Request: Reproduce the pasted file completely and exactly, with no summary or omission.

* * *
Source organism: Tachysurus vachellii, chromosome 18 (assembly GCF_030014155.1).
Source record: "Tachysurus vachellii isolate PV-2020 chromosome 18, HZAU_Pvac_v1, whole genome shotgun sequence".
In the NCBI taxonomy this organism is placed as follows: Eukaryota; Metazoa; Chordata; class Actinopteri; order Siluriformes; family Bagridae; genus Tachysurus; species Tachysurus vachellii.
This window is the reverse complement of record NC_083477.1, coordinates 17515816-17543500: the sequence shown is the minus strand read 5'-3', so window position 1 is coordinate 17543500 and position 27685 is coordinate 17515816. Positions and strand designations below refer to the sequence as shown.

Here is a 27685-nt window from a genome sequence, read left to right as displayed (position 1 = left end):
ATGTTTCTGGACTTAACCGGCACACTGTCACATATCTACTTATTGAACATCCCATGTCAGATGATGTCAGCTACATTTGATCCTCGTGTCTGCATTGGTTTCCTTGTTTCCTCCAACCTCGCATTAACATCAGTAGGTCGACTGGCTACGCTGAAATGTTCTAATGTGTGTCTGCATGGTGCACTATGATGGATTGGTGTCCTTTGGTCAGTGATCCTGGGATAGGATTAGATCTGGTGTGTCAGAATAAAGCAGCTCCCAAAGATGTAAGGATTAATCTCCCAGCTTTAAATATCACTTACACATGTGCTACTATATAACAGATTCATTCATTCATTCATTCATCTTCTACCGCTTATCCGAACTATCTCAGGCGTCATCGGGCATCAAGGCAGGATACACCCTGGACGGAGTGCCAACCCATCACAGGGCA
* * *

Source organism: Tachysurus vachellii, chromosome 18 (assembly GCF_030014155.1).
Source record: "Tachysurus vachellii isolate PV-2020 chromosome 18, HZAU_Pvac_v1, whole genome shotgun sequence".
In the NCBI taxonomy this organism is placed as follows: Eukaryota; Metazoa; Chordata; class Actinopteri; order Siluriformes; family Bagridae; genus Tachysurus; species Tachysurus vachellii.
This window is the reverse complement of record NC_083477.1, coordinates 17515816-17543500: the sequence shown is the minus strand read 5'-3', so window position 1 is coordinate 17543500 and position 27685 is coordinate 17515816. Positions and strand designations below refer to the sequence as shown.

Here is a 27685-nt window from a genome sequence, read left to right as displayed (position 1 = left end):
ATGTTTCTGGACTTAACCGGCACACTGTCACATATCTACTTATTGAACATCCCATGTCAGATGATGTCAGCTACATTTGATCCTCGTGTCTGCATTGGTTTCCTTGTTTCCTCCAACCTCGCATTAACATCAGTAGGTCGACTGGCTACGCTGAAATGTTCTAATGTGTGTCTGCATGGTGCACTATGATGGATTGGTGTCCTTTGGTCAGTGATCCTGGGATAGGATTAGATCTGGTGTGTCAGAATAAAGCAGCTCCCAAAGATGTAAGGATTAATCTCCCAGCTTTAAATATCACTTACACATGTGCTACTATATAACAGATTCATTCATTCATTCATTCATCTTCTACCGCTTATCCGAACTATCTCAGGCGTCATCGGGCATCAAGGCAGGATACACCCTGGACGGAGTGCCAACCCATCACAGGGCA